Dr Sanjay Agrawal Dr Agrawal founded PHARMA CONSULTANTS and INVENTOR to fulfill his passion, capabilities and desire to assist pharmaceutical companies around the globe. He has actively worked in pharmaceutical and related industries for more than 28 years and started this firm in 2005. He is Editor-in-Chief of renowned IJM Today and honorable member of the editorial board of The Antiseptic.
Pharmaceutical sector though being a valuable sector at present coronavirus health crisis is facing tough threats and challenges for doing its business activities. As the novel coronavirus continues to spread across the countries, concern about the potential for disruption to the manufacture and distribution of pharmaceutical products has intensified. The government is recommending measures and steps to keep the situation under control and is contemplating many methods to encourage domestic manufacturing of pharmaceutical raw materials for formulations by creating a suitable ecosystem in the country. Despite a nationwide lockdown that disrupted the distribution of drugs across the country and fresh prescription generation and pharmaceutical sales in March 2020 registered an 8.9 per cent growth. This was primarily on account of panic buying of medicines in the chronic disease categories.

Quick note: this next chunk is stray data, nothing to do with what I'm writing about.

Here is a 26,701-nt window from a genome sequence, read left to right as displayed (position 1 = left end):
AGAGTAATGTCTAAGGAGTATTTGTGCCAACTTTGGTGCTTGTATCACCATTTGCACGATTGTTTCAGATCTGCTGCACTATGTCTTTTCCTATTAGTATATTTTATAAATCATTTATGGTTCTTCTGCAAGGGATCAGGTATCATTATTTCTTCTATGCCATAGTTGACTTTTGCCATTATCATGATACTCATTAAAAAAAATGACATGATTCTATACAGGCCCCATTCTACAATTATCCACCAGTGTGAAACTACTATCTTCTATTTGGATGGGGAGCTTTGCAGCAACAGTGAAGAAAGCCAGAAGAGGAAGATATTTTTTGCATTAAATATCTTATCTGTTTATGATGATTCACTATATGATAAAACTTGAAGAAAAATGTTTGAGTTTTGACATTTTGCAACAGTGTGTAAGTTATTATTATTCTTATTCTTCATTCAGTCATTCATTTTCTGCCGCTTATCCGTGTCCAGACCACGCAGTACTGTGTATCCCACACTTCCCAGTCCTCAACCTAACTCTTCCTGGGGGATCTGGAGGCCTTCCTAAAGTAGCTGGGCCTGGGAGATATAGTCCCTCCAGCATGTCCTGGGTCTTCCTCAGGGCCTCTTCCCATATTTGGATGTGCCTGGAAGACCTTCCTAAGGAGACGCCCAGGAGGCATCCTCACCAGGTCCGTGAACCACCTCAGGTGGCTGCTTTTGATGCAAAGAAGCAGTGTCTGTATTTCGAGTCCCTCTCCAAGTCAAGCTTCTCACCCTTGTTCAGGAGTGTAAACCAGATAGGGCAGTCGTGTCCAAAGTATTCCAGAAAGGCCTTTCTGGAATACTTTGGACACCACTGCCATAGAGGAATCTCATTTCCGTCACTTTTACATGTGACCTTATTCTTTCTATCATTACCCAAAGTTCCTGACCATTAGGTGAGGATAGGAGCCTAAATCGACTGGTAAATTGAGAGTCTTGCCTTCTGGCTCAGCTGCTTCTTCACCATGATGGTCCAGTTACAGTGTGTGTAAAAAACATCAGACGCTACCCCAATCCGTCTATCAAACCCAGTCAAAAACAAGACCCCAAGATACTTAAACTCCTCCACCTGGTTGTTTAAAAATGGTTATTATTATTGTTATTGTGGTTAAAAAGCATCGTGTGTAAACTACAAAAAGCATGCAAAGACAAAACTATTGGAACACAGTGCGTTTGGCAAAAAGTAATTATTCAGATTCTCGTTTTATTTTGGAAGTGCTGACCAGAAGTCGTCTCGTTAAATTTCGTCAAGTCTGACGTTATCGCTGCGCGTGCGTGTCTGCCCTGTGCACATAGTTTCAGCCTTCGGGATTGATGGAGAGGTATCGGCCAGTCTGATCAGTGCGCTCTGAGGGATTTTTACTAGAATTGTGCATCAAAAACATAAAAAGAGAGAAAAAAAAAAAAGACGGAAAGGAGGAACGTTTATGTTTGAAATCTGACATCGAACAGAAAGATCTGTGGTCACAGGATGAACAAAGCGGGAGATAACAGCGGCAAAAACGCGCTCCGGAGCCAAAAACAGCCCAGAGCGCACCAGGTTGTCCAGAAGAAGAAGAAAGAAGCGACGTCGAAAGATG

According to reports respiratory therapy drugs witnessed the highest sales across the country in March 2020 compared to February 2020, recording a growth of nearly 25 per cent. This was due to the coronavirus epidemic and despite a nationwide lockdown that disrupted distribution of drugs and prescription medicines. Cardiac therapy drugs witnessed19.8 per cent growth in March 2020 compared to 11 per cent in February 2020, anti-diabetic therapy, also increased a strong growth of 18.2 per cent in March 2020, compared to 11 per cent in February 2020. On the other hand, segments such as dermatology, gastrointestinal, pain and analgesics, and vaccines categories showed a decline in sales during the same period of time.
Coronavirus outbreak and spreading have started to hit pharmaceutical sector of the country by rising the prices of key ingredients. Now the prices for vitamins and penicillin are double the price. The price of paracetamol has gone up. Another major impact is that pharmaceutical companies faces disruptions due to extended factory closures. If the pandemic continues then stock piles of pharmaceuticals, pharmaceutical raw materials and other chemicals may decrease, resulting in shortages.